• 2017 Military Pay Chart
  • Military Pay Charts
  • Military Ranks
  • Military Time
  • Military Alphabet Code
  • Aviation Central
  • Land Systems
  • Warfighter (Small Arms)
  • Special Forces Equipment
  • Naval Firepower
  • World War 1 Weapons
  • World War 2 Weapons

  • Fairey Albacore Naval Torpedo Bomber Biplane

    Intended to succeed the famous Fairey Swordfish biplane torpedo bomber, the Fairey Albacore failed in this respect but managed a fairly useful service life during World War 2 nonetheless.

     Updated: 5/2/2015; Authored By Staff Writer; Content ¬©www.MilitaryFactory.com

    As effective and well-liked as the Fairey Swordfish torpedo bomber was for the Royal Navy's Fleet Air Arm (FAA), its origins lay in 1930s thinking for the design retained a biplane wing arrangement, open-air cockpits for its three crew, and a fixed wheeled undercarriage. Its prototype first flew in 1934 and service introduction was in 1936 after which followed a healthy production run of 2,391 aircraft. To satisfy Air Ministry Specification S.41/36, Fairey Aviation moved on offering the FAA a more modern form of the Swordfish which became the Fairey "Albacore". It was a sound enough aircraft but never managed the popularity or production levels of the Swordfish as only 800 (798) were built before the line was retired - ahead of the Swordfish no less.

    The Albacore was affectionately known as the "Applecore" by her crews.

    A Bristol Taurus engine was selected to offer more power than the Bristol Pegasus featured in the Swordfish. One of the key physical changes to the design was a wholly-enclosed cockpit for the crew which benefited the design on two fronts - aerodynamic efficiency and crew operating conditions. A biplane wing arrangement was retained as was a fixed wheeled undercarriage, though the main legs were faired over rather nicely for additional aerodynamic gains. The aircraft would operate through a crew of three as standard and carry up to 2,000 pounds of ordnance in the way of conventional drop bombs or - more importantly - a single torpedo weighing 1,670 pounds.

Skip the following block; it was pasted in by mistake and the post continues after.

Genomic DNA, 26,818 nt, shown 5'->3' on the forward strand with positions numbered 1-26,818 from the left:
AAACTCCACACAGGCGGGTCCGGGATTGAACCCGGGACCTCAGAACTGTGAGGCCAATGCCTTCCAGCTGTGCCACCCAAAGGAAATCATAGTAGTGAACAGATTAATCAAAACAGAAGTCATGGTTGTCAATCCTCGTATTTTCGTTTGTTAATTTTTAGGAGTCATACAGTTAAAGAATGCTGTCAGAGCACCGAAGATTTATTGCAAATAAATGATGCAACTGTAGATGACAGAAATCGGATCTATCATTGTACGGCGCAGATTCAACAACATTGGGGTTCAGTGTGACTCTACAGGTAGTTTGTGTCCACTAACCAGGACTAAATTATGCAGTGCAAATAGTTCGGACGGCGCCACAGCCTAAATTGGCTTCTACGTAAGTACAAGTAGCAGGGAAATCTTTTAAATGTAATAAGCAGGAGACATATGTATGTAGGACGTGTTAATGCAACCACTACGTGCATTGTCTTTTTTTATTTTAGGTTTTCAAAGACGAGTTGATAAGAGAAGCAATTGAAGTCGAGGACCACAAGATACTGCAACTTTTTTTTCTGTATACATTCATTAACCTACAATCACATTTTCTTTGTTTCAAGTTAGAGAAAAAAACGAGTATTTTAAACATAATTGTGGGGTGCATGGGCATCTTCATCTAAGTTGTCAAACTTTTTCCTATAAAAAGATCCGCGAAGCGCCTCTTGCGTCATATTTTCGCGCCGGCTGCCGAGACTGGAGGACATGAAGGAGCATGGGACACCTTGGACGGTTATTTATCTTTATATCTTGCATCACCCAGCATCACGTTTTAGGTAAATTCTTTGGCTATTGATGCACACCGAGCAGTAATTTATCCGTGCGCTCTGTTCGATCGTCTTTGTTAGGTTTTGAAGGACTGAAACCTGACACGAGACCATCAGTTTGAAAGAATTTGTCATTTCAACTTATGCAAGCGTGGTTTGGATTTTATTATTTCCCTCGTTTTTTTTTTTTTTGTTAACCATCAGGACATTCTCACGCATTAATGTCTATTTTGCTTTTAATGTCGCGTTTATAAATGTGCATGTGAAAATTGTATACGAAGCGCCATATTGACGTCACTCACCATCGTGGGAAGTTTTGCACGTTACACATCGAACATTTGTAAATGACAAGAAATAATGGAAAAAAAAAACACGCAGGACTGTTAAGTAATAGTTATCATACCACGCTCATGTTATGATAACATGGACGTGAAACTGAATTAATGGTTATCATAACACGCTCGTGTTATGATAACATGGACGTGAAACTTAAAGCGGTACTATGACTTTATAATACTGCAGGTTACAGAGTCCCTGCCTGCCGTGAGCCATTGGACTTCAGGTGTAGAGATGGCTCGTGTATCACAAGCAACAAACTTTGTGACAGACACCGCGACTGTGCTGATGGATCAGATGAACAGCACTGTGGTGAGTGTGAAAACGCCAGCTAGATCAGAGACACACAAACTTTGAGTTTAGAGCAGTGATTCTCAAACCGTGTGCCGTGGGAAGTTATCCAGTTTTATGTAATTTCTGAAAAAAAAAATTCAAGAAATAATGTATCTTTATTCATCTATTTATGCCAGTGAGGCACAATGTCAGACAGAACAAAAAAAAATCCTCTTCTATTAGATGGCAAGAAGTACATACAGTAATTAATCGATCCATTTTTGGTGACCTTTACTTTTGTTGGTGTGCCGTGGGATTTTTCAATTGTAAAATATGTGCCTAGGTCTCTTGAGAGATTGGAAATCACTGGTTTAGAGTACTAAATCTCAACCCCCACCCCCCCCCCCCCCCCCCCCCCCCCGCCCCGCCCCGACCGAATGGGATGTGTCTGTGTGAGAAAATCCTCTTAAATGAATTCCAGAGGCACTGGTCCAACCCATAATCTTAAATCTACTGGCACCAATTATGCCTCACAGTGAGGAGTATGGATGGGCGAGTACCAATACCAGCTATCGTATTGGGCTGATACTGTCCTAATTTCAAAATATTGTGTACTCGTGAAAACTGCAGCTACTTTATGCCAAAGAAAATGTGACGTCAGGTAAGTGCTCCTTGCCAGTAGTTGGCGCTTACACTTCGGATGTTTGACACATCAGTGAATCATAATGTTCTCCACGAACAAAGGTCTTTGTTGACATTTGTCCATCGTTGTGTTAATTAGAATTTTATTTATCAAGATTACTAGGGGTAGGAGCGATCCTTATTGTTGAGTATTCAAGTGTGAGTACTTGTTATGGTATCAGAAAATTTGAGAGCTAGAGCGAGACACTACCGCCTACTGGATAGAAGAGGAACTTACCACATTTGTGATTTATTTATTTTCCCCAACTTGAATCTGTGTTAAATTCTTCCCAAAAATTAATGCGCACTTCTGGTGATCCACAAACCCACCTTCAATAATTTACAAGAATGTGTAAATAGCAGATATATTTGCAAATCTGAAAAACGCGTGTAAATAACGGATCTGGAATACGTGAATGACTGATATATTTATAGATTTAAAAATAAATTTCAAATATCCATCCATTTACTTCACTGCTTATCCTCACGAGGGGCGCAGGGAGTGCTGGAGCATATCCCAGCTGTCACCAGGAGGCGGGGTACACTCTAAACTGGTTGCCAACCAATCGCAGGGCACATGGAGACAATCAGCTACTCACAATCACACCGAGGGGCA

The Bristol Taurus II model was a 14-cylinder radial piston engine outputting at 1,065 horsepower. Coupled with the revised airframe, maximum speed was 160 miles per hour with a cruising speed near 140 miles per hour. Range was out to 930 miles and service ceiling reached 20,700 feet. The aircraft could reach 6,000 feet in about eight minutes. Comparatively, the Swordfish managed a speed up to 143 miles per hour with a torpedo load and ranged out to 522 miles. Service ceiling was 16,500 feet and rate-of-climb 870 feet per minute.

    Images Gallery


    Fairey Albacore Mk.I Technical Specifications

    Service Year: 1940
    Type: Naval Torpedo Bomber Biplane
    National Origin: United Kingdom
    Manufacturer(s): Fairey Aviation Company - UK
    Production Total: 798

    Structural (Crew Space, Dimensions and Weights)

    Operating Crew: 3
    Length: 39.83 feet (12.14 meters)
    Width: 50.03 feet (15.25 meters)
    Height: 15.16 feet (4.62 meters)

    Weight (Empty): 7,275 lb (3,300 kg)
    Weight (MTOW): 12,632 lb (5,730 kg)

    Installed Power and Standard Day Performance

    Engine(s): 1 x Bristol Taurus II 14-cylinder radial piston engine developing 1,065 horsepower.

    Maximum Speed: 162 mph (260 kph; 140 knots)
    Maximum Range: 932 miles (1,500 km)
    Service Ceiling: 20,702 feet (6,310 meters; 3.92 miles)
    Rate-of-Climb: 750 feet-per-minute (229 m/min)

    Armament / Mission Payload

    1 x 7.7mm machine gun in starboard wing (fixed, forward-firing).
    1 OR 2 x 7.7mm Vickers K heavy machine in trainable mounting at rear cockpit.

    Up to 2,000lb of conventional drop stores OR 1 x 1,670lb torpedo.

    Global Operators / Customers

    Canada; United Kingdom

    Model Variants (Including Prototypes)

    Albacore - Base Series Name

    Albacore Mk.I - Primary production model; 798 examples completed.